Did we mention that it was a long journey? Not long ago, many mechina students with disabilities weren’t eligible for government funding. They could volunteer in the army, but the law didn’t permit allocating any money for them, unlike students whose service was deferred. Legislation was passed in July 2018 to correct the problem. Now, young people with disabilities who are slated to volunteer in security roles are eligible for funding. Minister Omer Barlev, who proposed the legislation when he was a Knesset member, commented at the time: “On an ethical level, we’ve gained in two ways. First, by doing this the state recognizes the importance of mainstreaming young people with disabilities and providing equal opportunity. Second, the amendment is significant for other mechina students, who will get to know the other and engage in group living with mutual responsibility.”

“On an ethical level, we’ve gained in two ways. First, by doing this the state recognizes the importance of mainstreaming young people with disabilities and providing equal opportunity. Second, the amendment is significant for other mechina students, who will get to know the other and engage in group living with mutual responsibility”—Minister Omer Barlev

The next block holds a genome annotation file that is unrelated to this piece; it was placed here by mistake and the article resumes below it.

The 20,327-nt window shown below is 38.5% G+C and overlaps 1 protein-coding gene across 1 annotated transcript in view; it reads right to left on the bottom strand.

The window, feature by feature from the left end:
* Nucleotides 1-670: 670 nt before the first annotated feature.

Shibolink

Shibolink (Hebrew), a collaboration of Shibolim and the Ruderman Family Foundation’s Link 20 initiative,
was created so young people with and without disabilities could come together, discuss issues, learn,
and lead efforts to raise public awareness of the mainstreaming of individuals with disabilities in all areas of public life.Every year, a group of 15 to 17 students from various mechinot has been chosen to learn how to drive social change in the digital era. Their campaigns have been inspirational, and the results are impressive. The first year, Shibolink students devised the Right to Serve with Meaning campaign (Hebrew), which led to a meeting with the commander of the IDF’s Human Resources Directorate. Members of the second Shibolink class advocated for accessibility modification of hiking trails (Hebrew), and their campaign was featured on Channel 13’s HaOlam HaBoker. In the program’s third year, Shibolink participants were motivated by personal experience to join a campaign to make mass transit accessible.

Shibolim’s campaigns started a conversation in Israel and created real change in society, from the mechinot outward.

The Shibolim Action Group